Hands down, the best part about riding the bus--other than low-carbon brownie points--is eavesdropping. Seattle is pretty passive aggressive, so most of the time you have to pay close attention. (A friend from Chicago declares we are passive-passive, and she may have a point.)
I rode the 31 today and sat, as usual, in the back; it's not as crowded, but it's also where the troublemakers ride (coinkidink?) so things can get lively.
A guy got on at the last U-district stop, and ran down the aisle to the back. Like half the other riders, he wore headphones, an iPod, sunglasses. Then, a couple blocks later, he moved to the back bench, wedging himself in between a girl by the window, and a very tall guy in scrubs sitting in the middle.
Now, seating etiquette--unspoken but elaborate and hierarchical in a Louis XIV-meets-State dinner kind of way--dictates that if the bus isn't crowded, you don't sit thigh-to-thigh with another rider. This bus was maybe 1/2 full. I watched headphone guy's seatmates. They stared off into middle space, not making eye contact. If I ignore him, maybe he'll move.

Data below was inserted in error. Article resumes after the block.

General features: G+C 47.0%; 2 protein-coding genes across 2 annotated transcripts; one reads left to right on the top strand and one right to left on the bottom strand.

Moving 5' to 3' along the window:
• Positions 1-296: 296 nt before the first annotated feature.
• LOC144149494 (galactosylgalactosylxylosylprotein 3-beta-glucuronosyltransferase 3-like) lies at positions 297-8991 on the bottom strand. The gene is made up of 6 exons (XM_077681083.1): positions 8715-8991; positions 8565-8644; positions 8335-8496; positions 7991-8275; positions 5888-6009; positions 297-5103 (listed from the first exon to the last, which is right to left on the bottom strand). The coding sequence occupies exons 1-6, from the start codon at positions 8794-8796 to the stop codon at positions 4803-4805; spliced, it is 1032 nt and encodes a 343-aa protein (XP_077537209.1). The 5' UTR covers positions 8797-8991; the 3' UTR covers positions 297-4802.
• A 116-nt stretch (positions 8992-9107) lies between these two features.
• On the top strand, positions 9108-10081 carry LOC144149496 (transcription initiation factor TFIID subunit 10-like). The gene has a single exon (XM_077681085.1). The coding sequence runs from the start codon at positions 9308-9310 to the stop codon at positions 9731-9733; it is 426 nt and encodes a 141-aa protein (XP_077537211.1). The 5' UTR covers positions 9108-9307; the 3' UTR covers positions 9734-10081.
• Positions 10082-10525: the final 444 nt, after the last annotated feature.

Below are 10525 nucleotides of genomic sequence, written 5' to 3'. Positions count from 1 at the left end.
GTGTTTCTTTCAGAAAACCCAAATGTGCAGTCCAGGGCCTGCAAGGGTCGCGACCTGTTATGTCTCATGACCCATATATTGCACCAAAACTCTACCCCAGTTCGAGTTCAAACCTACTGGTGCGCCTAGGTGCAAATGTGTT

Headphone guy started to sing. The kid opposite me, in a knit cap and low-rider jeans, smirked. The guy in scrubs frowned even harder. The girl by the window got up and left. Out of nowhere, low-rider started singing too. They sang together. Sing it, bitch, headphone guy enthused.
When the song was over, headphone guy peeled off his sunglasses and headphones. You got a pot pipe, he asked low-rider. Cause I got some weed.
Laughing, low-rider said No, nope, no way.
Two girls were giggling in a nearby seat. Headphone guy asked them to sell him some weed. You should have stayed in the U-district, they laughed. It's all over the place there.
I tried, he said, rueful. They called me a faggot.
Silence. It was one of those moments where things can go sideways, fast.
I am a faggot, he said, putting his sunglasses back on. He turned his attention back to low-rider. You're a good looking dude, man.
I'm not gay, low-rider said easily.
Headphone guy nodded. That's okay. You're still hot. And you know it.
He got off the bus at my stop, laughing and talking to a passing dog. It's a miracle he didn't start a fight. On another bus, on another day, he might have. But, not today.
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